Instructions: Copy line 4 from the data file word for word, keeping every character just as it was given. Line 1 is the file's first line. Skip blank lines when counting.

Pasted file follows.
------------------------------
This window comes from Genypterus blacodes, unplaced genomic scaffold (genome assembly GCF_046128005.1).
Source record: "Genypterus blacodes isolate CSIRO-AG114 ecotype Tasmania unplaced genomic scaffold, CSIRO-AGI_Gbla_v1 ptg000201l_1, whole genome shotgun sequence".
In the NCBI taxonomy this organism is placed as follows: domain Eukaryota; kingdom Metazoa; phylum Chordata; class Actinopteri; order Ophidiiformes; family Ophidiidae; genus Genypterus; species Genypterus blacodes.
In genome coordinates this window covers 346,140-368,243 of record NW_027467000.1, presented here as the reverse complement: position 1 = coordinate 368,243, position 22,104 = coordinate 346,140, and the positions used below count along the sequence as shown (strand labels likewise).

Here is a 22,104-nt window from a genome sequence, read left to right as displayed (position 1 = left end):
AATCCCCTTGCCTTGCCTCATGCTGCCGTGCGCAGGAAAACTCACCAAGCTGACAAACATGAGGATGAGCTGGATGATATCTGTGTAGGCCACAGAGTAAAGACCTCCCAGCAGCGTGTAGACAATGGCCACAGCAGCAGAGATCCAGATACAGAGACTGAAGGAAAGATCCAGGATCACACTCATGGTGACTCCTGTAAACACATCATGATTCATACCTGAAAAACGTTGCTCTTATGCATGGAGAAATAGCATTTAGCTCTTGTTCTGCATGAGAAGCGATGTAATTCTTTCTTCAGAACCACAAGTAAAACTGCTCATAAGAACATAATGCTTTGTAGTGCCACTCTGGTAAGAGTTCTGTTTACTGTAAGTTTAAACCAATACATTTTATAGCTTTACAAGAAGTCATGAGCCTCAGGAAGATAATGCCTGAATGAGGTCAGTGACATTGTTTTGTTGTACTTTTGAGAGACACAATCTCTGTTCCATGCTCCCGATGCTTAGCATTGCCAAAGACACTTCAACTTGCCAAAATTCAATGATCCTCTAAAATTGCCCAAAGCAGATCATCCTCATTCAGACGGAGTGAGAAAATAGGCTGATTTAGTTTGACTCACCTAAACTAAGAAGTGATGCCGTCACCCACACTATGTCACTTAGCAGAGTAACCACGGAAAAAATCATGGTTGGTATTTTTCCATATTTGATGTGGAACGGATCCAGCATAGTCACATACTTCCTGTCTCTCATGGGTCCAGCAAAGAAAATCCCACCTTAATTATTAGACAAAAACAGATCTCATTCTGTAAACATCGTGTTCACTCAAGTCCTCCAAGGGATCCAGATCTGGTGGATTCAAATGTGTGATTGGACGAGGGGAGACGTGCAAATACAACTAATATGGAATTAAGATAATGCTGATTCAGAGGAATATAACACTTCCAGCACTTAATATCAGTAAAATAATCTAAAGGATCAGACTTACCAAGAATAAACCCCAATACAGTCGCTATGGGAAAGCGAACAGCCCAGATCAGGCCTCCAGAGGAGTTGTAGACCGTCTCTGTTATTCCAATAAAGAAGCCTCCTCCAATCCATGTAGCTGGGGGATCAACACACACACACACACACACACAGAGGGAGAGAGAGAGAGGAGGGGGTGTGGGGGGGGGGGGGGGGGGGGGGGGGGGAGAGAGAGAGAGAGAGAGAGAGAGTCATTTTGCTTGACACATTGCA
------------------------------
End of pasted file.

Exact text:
In genome coordinates this window covers 346,140-368,243 of record NW_027467000.1, presented here as the reverse complement: position 1 = coordinate 368,243, position 22,104 = coordinate 346,140, and the positions used below count along the sequence as shown (strand labels likewise).